A satirical romance about identity, guilt, goodness, and the nature of lies, by a writer who Matthew Pearl calls “superstar-caliber” and whose previous works Gillian Flynn declared “spectacular,” Jane Steele is a brilliant and deeply absorbing book inspired by Charlotte Brontë’s classic Jane Eyre.
|Publisher:||Penguin Publishing Group|
|Product dimensions:||9.10(w) x 6.40(h) x 1.70(d)|
About the Author
Lyndsay Faye is the author of five critically acclaimed books: Dust and Shadow; The Gods of Gotham, which was nominated for an Edgar for Best Novel; Seven for a Secret; The Fatal Flame; and Jane Steele. Faye, a true New Yorker in the sense she was born elsewhere, lives in New York City with her husband, Gabriel.
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Excerpted from "Jane Steele"
Copyright © 2017 Lyndsay Faye.
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Reading Group Guide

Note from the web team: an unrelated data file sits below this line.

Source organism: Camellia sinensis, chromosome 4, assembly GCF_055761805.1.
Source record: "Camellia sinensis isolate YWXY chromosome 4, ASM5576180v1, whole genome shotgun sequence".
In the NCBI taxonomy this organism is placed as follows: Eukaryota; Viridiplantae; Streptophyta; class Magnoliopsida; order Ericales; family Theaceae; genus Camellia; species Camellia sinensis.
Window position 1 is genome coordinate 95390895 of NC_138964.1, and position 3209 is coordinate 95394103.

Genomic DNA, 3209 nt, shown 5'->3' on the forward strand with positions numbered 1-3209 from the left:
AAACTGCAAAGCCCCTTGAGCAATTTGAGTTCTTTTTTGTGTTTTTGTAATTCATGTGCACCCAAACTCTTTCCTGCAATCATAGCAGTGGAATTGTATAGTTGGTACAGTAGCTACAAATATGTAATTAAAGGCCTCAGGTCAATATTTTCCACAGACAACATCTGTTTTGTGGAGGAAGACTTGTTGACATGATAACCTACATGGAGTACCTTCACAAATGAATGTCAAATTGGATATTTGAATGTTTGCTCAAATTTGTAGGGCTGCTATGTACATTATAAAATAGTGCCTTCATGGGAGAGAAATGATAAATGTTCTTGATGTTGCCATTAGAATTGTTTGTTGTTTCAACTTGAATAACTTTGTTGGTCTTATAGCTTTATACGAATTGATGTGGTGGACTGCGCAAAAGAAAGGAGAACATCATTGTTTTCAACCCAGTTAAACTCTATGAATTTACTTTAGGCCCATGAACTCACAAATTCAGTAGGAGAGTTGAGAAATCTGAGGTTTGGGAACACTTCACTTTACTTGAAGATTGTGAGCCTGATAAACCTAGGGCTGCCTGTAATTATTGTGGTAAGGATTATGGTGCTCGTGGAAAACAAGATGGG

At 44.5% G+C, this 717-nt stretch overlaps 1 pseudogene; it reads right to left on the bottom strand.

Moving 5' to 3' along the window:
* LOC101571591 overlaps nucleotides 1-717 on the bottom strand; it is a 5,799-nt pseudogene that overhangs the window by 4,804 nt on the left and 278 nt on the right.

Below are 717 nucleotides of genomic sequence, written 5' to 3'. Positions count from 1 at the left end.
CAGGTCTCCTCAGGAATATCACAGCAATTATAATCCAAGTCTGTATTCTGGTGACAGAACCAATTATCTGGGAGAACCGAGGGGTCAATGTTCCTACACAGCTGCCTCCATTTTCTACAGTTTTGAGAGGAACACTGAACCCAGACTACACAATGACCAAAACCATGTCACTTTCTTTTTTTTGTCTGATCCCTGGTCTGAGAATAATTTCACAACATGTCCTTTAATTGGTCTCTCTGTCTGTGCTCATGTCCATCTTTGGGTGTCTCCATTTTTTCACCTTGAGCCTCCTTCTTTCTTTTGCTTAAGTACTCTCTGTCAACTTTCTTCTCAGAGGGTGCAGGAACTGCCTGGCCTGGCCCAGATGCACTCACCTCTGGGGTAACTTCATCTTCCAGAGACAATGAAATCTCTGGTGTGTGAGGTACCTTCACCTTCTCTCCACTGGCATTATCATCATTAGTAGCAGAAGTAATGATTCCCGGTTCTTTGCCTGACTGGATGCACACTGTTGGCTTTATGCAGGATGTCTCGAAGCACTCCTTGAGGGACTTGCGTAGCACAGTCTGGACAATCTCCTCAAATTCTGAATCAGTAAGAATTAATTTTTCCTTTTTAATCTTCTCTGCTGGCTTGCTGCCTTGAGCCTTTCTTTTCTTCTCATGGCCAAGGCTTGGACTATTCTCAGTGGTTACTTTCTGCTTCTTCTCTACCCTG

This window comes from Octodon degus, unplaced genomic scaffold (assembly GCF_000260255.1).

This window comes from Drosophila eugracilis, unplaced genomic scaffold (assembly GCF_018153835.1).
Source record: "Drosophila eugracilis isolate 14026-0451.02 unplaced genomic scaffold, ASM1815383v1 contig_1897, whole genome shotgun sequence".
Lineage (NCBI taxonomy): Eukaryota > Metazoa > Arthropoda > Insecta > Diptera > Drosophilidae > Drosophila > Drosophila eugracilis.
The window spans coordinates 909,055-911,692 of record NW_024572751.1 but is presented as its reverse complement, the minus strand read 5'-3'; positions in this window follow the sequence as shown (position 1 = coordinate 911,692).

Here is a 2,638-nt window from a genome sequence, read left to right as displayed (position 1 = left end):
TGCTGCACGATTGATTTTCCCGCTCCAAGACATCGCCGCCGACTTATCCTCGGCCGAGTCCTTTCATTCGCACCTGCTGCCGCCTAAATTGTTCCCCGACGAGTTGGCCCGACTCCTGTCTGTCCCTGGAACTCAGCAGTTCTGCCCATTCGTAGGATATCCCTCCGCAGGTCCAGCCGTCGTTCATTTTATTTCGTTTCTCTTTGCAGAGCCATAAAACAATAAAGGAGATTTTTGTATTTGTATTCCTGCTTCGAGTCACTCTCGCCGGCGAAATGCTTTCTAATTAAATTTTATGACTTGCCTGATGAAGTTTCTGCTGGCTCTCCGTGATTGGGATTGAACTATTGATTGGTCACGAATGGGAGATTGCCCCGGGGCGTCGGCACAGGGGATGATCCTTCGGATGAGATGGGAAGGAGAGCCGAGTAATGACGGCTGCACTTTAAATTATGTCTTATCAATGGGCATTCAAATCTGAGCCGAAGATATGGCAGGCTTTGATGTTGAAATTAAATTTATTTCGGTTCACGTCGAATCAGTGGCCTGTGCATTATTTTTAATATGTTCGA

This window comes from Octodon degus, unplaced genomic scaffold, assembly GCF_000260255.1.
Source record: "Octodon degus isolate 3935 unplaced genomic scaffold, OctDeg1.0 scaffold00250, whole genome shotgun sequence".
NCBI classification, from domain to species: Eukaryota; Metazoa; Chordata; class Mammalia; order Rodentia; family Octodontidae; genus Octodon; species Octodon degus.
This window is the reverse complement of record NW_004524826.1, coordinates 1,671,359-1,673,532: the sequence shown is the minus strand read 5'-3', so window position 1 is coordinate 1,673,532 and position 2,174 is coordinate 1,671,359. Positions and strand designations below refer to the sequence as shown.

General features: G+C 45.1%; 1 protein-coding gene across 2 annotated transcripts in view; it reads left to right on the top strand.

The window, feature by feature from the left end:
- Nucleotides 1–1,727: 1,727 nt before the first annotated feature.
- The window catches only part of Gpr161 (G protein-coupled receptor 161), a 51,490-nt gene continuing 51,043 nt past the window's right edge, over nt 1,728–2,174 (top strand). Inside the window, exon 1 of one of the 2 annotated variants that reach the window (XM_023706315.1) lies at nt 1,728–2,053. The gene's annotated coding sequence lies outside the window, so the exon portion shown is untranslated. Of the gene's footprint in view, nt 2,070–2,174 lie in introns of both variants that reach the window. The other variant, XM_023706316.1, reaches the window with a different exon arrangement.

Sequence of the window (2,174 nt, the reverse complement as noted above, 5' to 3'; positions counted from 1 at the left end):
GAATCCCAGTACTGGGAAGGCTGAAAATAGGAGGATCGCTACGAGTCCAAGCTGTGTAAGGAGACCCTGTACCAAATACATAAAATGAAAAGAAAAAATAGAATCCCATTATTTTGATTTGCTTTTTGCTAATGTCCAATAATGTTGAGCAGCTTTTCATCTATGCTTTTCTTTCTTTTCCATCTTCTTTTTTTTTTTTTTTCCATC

JANE STEELE READER’S GUIDE QUESTIONS
1. When Jane Steele sets out to write her confession, she says she is doing so because she is reading Jane Eyre, and the work inspires her to “imitative acts.” Has a book ever directly inspired you to create something yourself? If so, was this when you were you a child or an adult?
2. From the beginning of the novel, Jane is threatened by men who pose a direct danger to her. If you are female, did you find this peril realistic or unrealistic? If you are male, did you think Jane’s vulnerability rang true, or did it seem like melodrama?